Chapter 2021

While we have turned the page to 2021, we have not necessarily started a new book. Rather, we have optimistically moved to a new chapter.  All of the same characters will have to continue down the same plotline we have endured in the past, but like all good books, we will move into this new chapter with an understanding of what has already happened to allow us to propel forward.  We have spent enough time talking about the prior year and what has happened, so let’s take some time to look forward and talk about what our expectations are for the year ahead.
So, what is in store for us in 2021?  As we said above, we already know the characters of this impending chapter: the virus, politics and the economy being the key players.  Let’s look at each of their plotlines for this year.
The virus - Can the third wave be held in check?
What we want to know is twofold.  Can we do it?  We hope that the answer is obvious; yes, we can!  What we probably really want to know is “when will that happen?”  While we are in the throes of the third wave now, we have learned how to control the spread already.  We know the source of the current outbreaks (not adhering to social distancing and mask use guidelines) and as we saw in the prior two waves, when infections rise supportive policy will be implemented to maintain control.  We have already observed this policy shift around the country in response to the third wave.  We will certainly see a surge coming out of the holidays but our expectation is that we will have this wave under control early on in 2021.  With control of this current outbreak in the first half of the year concurrent with widespread rollout of the vaccine, we feel that it is reasonable to expect that risk of further widespread outbreaks and shutdowns will have passed by the second half of the year.
Can we finally stop talking politics?
With much of the election cycle behind us, we have enough clarity to move forward.  Looking forward we feel we are heading into an environment where volatility will be allowed to subside.  We still have one more hurdle to overcome on the political front as we look to the run-off in Georgia to determine control of the senate.  That will be determined early on in 2021, which will give us plenty of runway to adjust to a different political environment and be able to react accordingly.  
So, what’s in store for the economy?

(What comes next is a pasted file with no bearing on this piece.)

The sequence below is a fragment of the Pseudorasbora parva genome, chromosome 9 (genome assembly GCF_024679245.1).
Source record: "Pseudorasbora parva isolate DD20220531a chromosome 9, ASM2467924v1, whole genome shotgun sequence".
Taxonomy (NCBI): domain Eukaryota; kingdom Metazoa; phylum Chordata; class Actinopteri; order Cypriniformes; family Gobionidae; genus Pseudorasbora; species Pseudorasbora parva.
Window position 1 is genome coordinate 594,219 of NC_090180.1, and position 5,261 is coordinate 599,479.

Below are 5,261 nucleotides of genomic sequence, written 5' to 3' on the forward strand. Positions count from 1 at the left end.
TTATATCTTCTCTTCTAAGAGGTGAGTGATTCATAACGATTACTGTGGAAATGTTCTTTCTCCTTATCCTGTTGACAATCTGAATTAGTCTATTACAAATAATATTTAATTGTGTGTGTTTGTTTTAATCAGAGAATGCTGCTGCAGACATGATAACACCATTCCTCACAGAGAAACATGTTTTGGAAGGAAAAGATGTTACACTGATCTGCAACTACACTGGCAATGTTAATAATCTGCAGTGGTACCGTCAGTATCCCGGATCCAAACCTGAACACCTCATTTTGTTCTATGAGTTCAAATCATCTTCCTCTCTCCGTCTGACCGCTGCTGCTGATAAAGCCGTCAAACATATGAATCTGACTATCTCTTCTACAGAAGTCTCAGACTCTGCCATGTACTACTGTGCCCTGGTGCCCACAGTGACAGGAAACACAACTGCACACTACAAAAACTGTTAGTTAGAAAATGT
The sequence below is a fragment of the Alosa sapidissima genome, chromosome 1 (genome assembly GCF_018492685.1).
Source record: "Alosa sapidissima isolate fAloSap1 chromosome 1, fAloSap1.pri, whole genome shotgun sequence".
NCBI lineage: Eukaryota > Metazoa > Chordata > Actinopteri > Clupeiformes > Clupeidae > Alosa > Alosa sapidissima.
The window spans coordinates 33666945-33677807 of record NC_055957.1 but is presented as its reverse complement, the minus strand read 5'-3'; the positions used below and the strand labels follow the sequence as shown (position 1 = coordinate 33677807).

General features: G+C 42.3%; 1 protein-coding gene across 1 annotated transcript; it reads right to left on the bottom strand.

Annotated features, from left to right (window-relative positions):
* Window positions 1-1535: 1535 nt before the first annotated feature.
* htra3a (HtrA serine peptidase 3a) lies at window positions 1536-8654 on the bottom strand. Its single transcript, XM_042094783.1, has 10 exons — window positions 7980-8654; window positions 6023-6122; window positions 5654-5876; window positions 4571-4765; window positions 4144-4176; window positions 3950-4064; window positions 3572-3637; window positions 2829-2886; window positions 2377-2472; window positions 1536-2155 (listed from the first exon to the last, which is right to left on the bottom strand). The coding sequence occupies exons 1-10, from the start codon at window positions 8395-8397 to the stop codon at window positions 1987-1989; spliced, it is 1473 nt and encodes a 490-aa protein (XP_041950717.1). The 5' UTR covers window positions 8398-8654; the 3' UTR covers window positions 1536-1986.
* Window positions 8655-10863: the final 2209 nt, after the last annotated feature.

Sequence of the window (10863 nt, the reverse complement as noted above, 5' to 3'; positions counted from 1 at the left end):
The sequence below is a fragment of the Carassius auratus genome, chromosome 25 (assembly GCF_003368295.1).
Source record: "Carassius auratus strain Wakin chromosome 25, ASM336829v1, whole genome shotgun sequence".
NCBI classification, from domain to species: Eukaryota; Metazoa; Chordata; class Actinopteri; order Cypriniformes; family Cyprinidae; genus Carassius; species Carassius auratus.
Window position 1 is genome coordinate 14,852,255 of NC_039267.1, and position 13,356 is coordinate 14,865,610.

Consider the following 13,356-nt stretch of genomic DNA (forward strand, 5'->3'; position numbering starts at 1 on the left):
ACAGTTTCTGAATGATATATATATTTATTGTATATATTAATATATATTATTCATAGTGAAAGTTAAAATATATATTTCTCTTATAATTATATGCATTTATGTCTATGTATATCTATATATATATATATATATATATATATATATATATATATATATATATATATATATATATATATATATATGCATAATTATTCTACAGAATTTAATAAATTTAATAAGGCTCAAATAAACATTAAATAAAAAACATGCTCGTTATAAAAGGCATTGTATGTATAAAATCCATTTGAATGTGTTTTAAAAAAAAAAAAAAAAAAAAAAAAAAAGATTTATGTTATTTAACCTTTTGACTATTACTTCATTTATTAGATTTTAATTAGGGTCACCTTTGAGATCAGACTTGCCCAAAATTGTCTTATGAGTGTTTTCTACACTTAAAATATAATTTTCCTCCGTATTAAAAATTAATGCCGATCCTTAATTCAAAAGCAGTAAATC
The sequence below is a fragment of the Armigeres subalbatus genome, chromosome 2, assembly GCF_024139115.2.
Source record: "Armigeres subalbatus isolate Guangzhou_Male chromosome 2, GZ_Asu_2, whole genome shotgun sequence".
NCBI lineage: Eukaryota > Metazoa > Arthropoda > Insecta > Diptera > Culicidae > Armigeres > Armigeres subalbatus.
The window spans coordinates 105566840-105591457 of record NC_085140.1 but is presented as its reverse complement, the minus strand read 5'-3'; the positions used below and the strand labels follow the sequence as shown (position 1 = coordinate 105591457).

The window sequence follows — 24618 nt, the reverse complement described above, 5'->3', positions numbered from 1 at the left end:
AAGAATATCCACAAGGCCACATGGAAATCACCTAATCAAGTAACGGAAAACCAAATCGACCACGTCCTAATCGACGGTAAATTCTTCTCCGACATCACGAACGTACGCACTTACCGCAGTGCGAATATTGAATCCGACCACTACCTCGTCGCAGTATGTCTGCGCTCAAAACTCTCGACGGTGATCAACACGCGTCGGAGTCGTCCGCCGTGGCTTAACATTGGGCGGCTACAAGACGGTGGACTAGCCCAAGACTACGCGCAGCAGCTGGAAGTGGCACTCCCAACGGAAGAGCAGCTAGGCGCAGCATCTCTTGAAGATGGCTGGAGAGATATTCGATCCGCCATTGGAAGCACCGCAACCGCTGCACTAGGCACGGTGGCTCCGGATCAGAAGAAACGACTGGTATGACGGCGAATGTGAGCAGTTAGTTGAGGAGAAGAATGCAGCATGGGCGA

We learned a lot in our last chapter of how to adapt to our current environment and continue to grow.  We think these lessons will continue to be as fruitful in 2021 as they were in the back half of 2020.  On our blog over the next month, we will be focusing in detail on the four main components of our economy.  For the purpose of this post, we anticipate that three of the four components, consumer spending, business investment and government spending will all be positive catalysts this year, with net exports being the lone drag on our economy.  
We continue to be optimistic for 2021 as we move on from 2020.  It is important to note that while we have moved on from the depths of last year’s recession, we have not fully recovered.  The equity markets have bounced back but we still have plenty of slack to make up in the economy, especially in consumer confidence and the labor market.  The recession of 2020 was not a normal economic recession; it was policy-induced.  This is kind of a mixed bag with good news and bad news.  The good news is that policy helped cause the recession and it can, and will, help us continue to recover from it.  The bad news is while we technically had a recession, we are not completely out of the woods as we look forward.  Our economy relies on distinct phases of the business cycle to continue to grow.  We are currently anticipating that we may be due for a more natural end to our historically long expansion phase that was prematurely brought to an end because of the virus.  
So, what should we be doing then?
The simple answer is nothing.  This is just something that we are keeping an eye on.  It is something we are planning for and will be something that we adapt to if/when necessary.  This is not imminent, nor something to be fearful of.  We are currently not even anticipating that it will have a negative impact across the equity markets. 
We hope that you and your family had a happy holiday and a healthy and joyous start to the New Year.  


Ryan Flanders, CFA
Investment Advisor 
digital banner 728x90 (2)